Private rental prices paid by tenants in Great Britain rose by 0.9% in the 12 months to August 2018, unchanged from the 12 months to July 2018.
In England, private rental prices grew by 0.9%, Wales saw growth of 1.0% while Scotland saw rental prices increase by 0.5% in the 12 months to August 2018.
London private rental prices decreased by 0.3% in the 12 months to August 2018; unchanged from the 12 months to July 2018.
New data show that Northern Ireland private rental prices increased by 1.7% in the 12 months to June 2018, unchanged from the 12 months to May 2018.
The Index of Private Housing Rental Prices (IPHRP) measures the change in price tenants face when renting residential property from private landlords, thereby allowing a comparison between the prices tenants are charged in the current month as opposed to the same month in the previous year. The index does not measure the change in newly-advertised rental prices only, but reflects price changes for all private rental properties.
The IPHRP is constructed using administrative data. That is, the index makes use of data that are already collected for other purposes to estimate rental prices. The sources of private rental prices are Valuation Office Agency (VOA), Scottish Government (SG) and Welsh Government (WG). All three organisations deploy rental officers to collect the price paid for privately-rented properties. Data for Northern Ireland are included in this release for the first time. The data are provided through the Northern Ireland Housing Executive (NIHE) and include data collected by their rental officers and data provided by propertynews.com. Annually, over 450,000 private rents prices are collected in England, 30,000 in Wales, 25,000 in Scotland and 15,000 in Northern Ireland. The sources of expenditure weights are the Ministry of Housing, Communities and Local Government (MHCLG), Scottish Government, Welsh Government and the VOA.
IPHRP is released as an Experimental Statistic. While the methodology for IPHRP is final, Northern Ireland data were previously excluded from the price index. We have since worked with the Northern Ireland Housing Executive to secure private rental data for Northern Ireland with initial results presented within this article. We will use this new series to improve the coverage of IPHRP to that of the UK. The IPHRP is scheduled to be assessed against the Code of Practice for Statistics in December 2018 with the aim of achieving National Statistics status for the release.Back to table of contents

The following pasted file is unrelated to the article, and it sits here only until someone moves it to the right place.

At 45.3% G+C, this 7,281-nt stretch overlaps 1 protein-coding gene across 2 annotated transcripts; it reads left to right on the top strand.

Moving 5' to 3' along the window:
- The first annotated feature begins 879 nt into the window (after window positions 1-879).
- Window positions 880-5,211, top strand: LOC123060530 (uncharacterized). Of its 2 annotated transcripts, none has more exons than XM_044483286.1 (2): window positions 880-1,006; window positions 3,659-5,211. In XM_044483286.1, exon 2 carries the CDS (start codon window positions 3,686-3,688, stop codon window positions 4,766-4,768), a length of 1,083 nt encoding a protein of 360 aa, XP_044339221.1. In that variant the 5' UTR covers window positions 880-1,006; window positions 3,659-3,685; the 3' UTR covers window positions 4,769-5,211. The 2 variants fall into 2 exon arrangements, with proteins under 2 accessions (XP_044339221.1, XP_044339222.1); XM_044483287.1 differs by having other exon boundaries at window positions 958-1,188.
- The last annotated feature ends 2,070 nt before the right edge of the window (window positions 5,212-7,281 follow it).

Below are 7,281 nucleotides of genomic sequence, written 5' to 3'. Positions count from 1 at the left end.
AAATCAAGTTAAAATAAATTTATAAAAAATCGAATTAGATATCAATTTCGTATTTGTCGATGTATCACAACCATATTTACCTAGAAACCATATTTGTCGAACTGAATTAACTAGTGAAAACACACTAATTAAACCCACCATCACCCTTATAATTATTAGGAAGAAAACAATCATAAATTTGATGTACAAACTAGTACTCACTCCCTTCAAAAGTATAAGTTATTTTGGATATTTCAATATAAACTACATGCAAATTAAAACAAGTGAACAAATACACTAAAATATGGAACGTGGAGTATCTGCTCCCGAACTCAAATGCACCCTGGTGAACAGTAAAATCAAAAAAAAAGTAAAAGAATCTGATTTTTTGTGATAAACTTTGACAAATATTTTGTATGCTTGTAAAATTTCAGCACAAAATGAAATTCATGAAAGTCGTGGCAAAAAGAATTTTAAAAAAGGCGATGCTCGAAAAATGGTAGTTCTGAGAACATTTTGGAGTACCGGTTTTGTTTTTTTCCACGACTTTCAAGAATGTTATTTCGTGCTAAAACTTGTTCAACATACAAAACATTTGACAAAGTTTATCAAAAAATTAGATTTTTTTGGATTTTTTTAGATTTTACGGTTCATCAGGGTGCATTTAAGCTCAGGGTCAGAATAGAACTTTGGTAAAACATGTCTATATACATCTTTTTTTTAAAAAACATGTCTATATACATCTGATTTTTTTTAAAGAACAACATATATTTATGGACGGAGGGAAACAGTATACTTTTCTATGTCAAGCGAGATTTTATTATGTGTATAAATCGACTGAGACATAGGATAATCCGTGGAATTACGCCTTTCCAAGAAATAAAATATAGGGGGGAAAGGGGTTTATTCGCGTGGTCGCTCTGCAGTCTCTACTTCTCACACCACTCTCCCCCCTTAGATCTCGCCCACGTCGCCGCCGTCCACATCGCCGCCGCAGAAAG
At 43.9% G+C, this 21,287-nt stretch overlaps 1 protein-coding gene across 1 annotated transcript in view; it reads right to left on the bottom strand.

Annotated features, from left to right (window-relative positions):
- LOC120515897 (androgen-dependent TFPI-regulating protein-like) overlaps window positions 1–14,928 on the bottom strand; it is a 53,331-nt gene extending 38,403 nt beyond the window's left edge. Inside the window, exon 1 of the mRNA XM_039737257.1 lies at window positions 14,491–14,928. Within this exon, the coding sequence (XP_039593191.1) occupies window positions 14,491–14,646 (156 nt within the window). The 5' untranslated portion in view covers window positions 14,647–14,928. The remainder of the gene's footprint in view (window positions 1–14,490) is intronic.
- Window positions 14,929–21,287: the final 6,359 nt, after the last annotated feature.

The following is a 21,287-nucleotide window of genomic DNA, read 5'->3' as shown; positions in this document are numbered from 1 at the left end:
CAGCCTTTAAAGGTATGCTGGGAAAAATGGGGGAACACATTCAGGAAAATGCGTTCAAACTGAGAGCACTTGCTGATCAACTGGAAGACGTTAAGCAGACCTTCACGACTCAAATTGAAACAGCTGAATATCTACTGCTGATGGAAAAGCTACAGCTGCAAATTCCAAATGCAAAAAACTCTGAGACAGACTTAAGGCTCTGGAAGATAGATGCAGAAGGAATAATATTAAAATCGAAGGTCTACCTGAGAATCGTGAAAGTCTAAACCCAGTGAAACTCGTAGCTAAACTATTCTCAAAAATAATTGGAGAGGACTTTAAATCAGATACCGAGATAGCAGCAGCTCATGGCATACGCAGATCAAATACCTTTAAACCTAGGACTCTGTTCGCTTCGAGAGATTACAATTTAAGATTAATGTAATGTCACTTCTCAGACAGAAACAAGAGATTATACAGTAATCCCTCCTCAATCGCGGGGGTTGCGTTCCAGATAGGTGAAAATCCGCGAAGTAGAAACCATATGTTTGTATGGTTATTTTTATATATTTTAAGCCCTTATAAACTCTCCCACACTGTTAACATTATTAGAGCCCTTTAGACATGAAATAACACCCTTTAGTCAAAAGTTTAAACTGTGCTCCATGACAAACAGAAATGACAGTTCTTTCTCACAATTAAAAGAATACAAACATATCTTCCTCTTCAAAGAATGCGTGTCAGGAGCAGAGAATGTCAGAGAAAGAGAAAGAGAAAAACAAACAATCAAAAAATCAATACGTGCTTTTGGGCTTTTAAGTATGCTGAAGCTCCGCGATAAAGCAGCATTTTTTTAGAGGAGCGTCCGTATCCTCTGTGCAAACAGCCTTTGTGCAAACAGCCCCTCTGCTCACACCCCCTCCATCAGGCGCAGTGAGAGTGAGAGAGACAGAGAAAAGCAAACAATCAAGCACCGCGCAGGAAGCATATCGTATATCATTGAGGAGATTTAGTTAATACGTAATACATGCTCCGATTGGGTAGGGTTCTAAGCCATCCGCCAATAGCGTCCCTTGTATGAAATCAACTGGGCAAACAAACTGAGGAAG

Growth in private rental prices paid by tenants in Great Britain has slowed since the end of 2015, increasing by 0.9% in the 12 months to August 2018. For example, a property that was rented for £500 per month in August 2017, which saw its rent increase by the average rate in Great Britain, would be rented for £504.50 in August 2018. This slowdown in the growth in private rental prices in Great Britain is driven mainly by a slowdown in London over the same period.
The 12-month growth rate of private rental prices paid by tenants in Great Britain in August 2018 was 0.9%, unchanged from July 2018. Rental prices for Great Britain excluding London increased by 1.5% in the 12 months to August 2018, unchanged from July 2018 (Figure 1). London private rental prices fell by 0.3% in the 12 months to August 2018, also unchanged from July 2018.
The Royal Institution of Chartered Surveyors (RICS) August 2018 Residential Market Survey reported a continuing fall in new landlord instructions for the twenty-third consecutive month. RICS note that the implication of this feedback is that the supply of fresh rental stock to the market is increasingly constrained with demand remaining resilient.
Similarly, the Association of Residential Letting Agents (ARLA) reported in their Private Rented Sector Report for July 2018 that the supply of rental properties decreased, with rental demand at its highest level this year. These supply and demand pressures can take time to feed through to IPHRP, which reflects price changes for all private rental properties, rather than only newly-advertised rental properties.
Between January 2011 and August 2018, private rental prices in Great Britain increased by 16.2% (Figure 2); this was strongly driven by growth in private rental prices within London. When London is excluded from these figures, private rental prices increased by 12.8% over the same period.
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The annual rate of change for Wales (1.0%) in August 2018 is still marginally higher than the annual rate of change for England (0.9%) and Great Britain (0.9%). Wales showed a broad increase in its annual growth rate between July 2016 (Figure 3) and the end of 2017 but has fallen back during 2018. This slightly stronger growth in Wales may be a response to stronger rental demand in Wales, as reported by the Association of Residential Letting Agents (ARLA) in their April 2018 report.